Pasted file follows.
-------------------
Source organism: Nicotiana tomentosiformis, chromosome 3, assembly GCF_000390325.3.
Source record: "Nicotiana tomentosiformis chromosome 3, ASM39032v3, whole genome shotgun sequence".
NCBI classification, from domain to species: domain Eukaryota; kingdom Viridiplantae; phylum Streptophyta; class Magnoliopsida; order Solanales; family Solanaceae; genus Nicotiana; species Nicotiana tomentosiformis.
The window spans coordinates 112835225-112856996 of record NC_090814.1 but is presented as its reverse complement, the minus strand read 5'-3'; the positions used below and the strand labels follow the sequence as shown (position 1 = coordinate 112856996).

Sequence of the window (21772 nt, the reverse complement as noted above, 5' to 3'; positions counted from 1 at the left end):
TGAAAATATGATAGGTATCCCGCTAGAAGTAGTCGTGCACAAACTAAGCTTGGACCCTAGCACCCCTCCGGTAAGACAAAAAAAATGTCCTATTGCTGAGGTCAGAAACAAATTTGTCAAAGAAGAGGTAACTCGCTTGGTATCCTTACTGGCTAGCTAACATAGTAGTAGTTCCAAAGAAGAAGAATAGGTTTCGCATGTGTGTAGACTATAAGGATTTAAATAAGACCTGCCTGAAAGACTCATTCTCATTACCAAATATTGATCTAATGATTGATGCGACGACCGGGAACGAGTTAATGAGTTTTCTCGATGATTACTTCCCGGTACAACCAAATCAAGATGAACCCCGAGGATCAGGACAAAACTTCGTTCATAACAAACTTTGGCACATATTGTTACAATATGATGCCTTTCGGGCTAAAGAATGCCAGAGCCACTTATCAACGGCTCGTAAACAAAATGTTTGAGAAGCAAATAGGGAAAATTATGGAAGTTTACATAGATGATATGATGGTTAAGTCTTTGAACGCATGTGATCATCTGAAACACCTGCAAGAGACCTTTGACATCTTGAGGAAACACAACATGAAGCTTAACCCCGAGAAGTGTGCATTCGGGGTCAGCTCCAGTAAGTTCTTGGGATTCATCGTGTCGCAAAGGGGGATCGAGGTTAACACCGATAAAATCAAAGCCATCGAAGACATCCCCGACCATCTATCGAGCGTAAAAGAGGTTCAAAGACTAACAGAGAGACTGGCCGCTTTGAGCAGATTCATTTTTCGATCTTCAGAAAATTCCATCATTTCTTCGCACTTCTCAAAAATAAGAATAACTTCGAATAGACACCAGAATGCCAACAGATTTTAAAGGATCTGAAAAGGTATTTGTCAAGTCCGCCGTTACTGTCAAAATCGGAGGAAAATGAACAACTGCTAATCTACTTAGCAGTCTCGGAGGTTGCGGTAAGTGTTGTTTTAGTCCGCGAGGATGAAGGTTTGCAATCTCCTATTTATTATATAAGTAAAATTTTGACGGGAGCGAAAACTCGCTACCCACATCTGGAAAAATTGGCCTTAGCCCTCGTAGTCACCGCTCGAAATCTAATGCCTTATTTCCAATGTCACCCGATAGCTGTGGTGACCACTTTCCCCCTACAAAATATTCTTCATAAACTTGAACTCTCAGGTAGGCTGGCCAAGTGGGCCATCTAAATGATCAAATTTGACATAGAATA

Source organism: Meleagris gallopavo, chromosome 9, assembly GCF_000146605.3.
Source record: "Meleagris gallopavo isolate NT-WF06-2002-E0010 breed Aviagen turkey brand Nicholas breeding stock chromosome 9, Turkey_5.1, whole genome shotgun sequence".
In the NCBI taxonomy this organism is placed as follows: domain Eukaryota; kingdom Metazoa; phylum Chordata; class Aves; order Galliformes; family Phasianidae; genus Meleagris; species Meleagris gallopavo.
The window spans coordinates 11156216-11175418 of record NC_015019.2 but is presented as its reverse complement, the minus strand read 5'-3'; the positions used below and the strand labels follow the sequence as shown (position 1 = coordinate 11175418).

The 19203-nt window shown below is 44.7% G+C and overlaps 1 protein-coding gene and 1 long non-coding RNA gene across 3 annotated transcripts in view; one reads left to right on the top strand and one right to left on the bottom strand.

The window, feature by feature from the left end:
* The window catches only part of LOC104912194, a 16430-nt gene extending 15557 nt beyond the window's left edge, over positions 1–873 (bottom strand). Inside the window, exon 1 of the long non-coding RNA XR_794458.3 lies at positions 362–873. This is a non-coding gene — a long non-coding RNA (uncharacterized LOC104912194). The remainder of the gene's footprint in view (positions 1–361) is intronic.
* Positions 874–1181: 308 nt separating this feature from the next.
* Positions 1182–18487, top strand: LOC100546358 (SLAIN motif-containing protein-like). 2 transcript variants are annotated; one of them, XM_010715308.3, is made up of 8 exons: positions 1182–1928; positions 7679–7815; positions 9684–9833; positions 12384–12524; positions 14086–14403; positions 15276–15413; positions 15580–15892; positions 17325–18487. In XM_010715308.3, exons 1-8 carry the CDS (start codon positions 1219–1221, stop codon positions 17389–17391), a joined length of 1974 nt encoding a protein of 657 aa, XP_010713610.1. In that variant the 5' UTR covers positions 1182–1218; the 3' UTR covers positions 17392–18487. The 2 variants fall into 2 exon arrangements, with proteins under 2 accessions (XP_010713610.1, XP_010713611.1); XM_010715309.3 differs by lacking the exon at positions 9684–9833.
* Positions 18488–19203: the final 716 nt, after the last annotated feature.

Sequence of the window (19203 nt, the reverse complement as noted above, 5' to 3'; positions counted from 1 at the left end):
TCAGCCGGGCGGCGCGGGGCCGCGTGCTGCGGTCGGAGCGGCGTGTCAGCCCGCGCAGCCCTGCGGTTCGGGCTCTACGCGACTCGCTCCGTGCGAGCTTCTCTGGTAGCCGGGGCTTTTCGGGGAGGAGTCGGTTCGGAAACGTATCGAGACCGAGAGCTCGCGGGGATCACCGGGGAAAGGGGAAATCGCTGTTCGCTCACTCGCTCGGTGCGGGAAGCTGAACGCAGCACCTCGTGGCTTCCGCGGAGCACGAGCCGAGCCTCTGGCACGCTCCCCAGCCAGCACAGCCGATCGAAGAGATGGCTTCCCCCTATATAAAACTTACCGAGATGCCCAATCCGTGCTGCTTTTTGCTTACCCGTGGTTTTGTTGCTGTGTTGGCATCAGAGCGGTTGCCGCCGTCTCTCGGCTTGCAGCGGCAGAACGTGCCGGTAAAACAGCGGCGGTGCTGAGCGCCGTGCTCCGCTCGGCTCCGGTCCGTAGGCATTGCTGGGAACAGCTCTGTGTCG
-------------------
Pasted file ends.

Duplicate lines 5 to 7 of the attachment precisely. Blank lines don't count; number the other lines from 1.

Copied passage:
Sequence of the window (21772 nt, the reverse complement as noted above, 5' to 3'; positions counted from 1 at the left end):
TGAAAATATGATAGGTATCCCGCTAGAAGTAGTCGTGCACAAACTAAGCTTGGACCCTAGCACCCCTCCGGTAAGACAAAAAAAATGTCCTATTGCTGAGGTCAGAAACAAATTTGTCAAAGAAGAGGTAACTCGCTTGGTATCCTTACTGGCTAGCTAACATAGTAGTAGTTCCAAAGAAGAAGAATAGGTTTCGCATGTGTGTAGACTATAAGGATTTAAATAAGACCTGCCTGAAAGACTCATTCTCATTACCAAATATTGATCTAATGATTGATGCGACGACCGGGAACGAGTTAATGAGTTTTCTCGATGATTACTTCCCGGTACAACCAAATCAAGATGAACCCCGAGGATCAGGACAAAACTTCGTTCATAACAAACTTTGGCACATATTGTTACAATATGATGCCTTTCGGGCTAAAGAATGCCAGAGCCACTTATCAACGGCTCGTAAACAAAATGTTTGAGAAGCAAATAGGGAAAATTATGGAAGTTTACATAGATGATATGATGGTTAAGTCTTTGAACGCATGTGATCATCTGAAACACCTGCAAGAGACCTTTGACATCTTGAGGAAACACAACATGAAGCTTAACCCCGAGAAGTGTGCATTCGGGGTCAGCTCCAGTAAGTTCTTGGGATTCATCGTGTCGCAAAGGGGGATCGAGGTTAACACCGATAAAATCAAAGCCATCGAAGACATCCCCGACCATCTATCGAGCGTAAAAGAGGTTCAAAGACTAACAGAGAGACTGGCCGCTTTGAGCAGATTCATTTTTCGATCTTCAGAAAATTCCATCATTTCTTCGCACTTCTCAAAAATAAGAATAACTTCGAATAGACACCAGAATGCCAACAGATTTTAAAGGATCTGAAAAGGTATTTGTCAAGTCCGCCGTTACTGTCAAAATCGGAGGAAAATGAACAACTGCTAATCTACTTAGCAGTCTCGGAGGTTGCGGTAAGTGTTGTTTTAGTCCGCGAGGATGAAGGTTTGCAATCTCCTATTTATTATATAAGTAAAATTTTGACGGGAGCGAAAACTCGCTACCCACATCTGGAAAAATTGGCCTTAGCCCTCGTAGTCACCGCTCGAAATCTAATGCCTTATTTCCAATGTCACCCGATAGCTGTGGTGACCACTTTCCCCCTACAAAATATTCTTCATAAACTTGAACTCTCAGGTAGGCTGGCCAAGTGGGCCATCTAAATGATCAAATTTGACATAGAATA

Source organism: Meleagris gallopavo, chromosome 9, assembly GCF_000146605.3.